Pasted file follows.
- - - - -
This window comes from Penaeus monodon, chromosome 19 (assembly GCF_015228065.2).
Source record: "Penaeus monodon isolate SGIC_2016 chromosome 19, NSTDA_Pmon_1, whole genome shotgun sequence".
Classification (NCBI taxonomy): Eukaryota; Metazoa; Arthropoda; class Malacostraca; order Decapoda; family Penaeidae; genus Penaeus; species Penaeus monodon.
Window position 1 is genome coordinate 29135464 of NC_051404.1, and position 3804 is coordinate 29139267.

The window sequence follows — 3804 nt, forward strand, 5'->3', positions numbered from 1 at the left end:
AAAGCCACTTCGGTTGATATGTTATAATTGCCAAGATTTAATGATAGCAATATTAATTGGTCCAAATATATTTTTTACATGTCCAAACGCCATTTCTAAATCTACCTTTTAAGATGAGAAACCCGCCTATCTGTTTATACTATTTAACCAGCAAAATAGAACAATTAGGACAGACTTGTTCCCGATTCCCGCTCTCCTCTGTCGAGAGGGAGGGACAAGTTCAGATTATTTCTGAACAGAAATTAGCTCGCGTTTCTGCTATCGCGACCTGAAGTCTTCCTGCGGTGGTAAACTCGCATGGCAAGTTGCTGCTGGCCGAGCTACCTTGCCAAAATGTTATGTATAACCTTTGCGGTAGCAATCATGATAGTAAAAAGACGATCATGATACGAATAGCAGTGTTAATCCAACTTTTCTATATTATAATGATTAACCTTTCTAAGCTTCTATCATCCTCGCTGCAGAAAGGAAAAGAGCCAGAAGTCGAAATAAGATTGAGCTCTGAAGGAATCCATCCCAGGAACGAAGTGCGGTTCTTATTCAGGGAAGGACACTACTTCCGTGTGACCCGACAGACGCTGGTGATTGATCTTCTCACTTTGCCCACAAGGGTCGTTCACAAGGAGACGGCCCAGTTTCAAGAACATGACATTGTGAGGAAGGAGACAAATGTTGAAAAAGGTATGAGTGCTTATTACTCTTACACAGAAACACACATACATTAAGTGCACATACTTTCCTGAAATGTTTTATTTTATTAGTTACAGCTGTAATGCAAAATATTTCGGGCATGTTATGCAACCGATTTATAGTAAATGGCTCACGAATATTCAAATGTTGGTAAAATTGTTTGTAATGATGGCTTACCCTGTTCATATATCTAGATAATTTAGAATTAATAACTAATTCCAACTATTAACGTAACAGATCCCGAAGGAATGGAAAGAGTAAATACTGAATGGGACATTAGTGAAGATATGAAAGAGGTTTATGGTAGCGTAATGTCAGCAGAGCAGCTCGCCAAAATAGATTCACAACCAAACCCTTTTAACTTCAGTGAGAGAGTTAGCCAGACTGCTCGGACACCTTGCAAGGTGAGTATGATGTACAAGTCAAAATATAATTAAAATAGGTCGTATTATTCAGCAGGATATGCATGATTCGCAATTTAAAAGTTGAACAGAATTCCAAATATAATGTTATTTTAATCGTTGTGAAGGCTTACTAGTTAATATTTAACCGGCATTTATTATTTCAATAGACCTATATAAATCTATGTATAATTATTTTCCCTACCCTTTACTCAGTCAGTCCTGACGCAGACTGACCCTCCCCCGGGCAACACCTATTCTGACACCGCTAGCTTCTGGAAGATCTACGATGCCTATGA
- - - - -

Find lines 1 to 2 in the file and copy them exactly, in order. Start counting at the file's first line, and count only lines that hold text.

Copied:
This window comes from Penaeus monodon, chromosome 19 (assembly GCF_015228065.2).
Source record: "Penaeus monodon isolate SGIC_2016 chromosome 19, NSTDA_Pmon_1, whole genome shotgun sequence".